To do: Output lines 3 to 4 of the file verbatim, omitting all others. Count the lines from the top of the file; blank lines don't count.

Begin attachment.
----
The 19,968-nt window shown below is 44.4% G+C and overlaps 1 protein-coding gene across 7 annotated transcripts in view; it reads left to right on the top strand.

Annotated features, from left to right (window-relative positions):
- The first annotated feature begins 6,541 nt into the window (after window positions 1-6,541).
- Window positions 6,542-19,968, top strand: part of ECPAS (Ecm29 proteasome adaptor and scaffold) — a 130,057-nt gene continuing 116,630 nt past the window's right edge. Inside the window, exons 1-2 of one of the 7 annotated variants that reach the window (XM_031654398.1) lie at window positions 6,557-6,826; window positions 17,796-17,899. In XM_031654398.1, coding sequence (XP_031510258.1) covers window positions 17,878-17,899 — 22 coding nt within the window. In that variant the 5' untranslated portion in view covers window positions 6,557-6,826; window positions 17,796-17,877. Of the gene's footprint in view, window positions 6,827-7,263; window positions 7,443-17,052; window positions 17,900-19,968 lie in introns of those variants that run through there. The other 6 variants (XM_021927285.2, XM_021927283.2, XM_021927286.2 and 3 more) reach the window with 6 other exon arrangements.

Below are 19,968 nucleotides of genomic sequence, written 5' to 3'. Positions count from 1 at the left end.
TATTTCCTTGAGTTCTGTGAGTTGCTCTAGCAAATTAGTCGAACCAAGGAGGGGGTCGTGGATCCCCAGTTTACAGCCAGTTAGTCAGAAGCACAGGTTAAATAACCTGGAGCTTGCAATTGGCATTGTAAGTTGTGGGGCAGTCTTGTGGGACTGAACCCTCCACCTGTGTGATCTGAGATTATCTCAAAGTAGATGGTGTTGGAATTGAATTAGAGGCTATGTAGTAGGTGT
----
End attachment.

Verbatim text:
- The first annotated feature begins 6,541 nt into the window (after window positions 1-6,541).
- Window positions 6,542-19,968, top strand: part of ECPAS (Ecm29 proteasome adaptor and scaffold) — a 130,057-nt gene continuing 116,630 nt past the window's right edge. Inside the window, exons 1-2 of one of the 7 annotated variants that reach the window (XM_031654398.1) lie at window positions 6,557-6,826; window positions 17,796-17,899. In XM_031654398.1, coding sequence (XP_031510258.1) covers window positions 17,878-17,899 — 22 coding nt within the window. In that variant the 5' untranslated portion in view covers window positions 6,557-6,826; window positions 17,796-17,877. Of the gene's footprint in view, window positions 6,827-7,263; window positions 7,443-17,052; window positions 17,900-19,968 lie in introns of those variants that run through there. The other 6 variants (XM_021927285.2, XM_021927283.2, XM_021927286.2 and 3 more) reach the window with 6 other exon arrangements.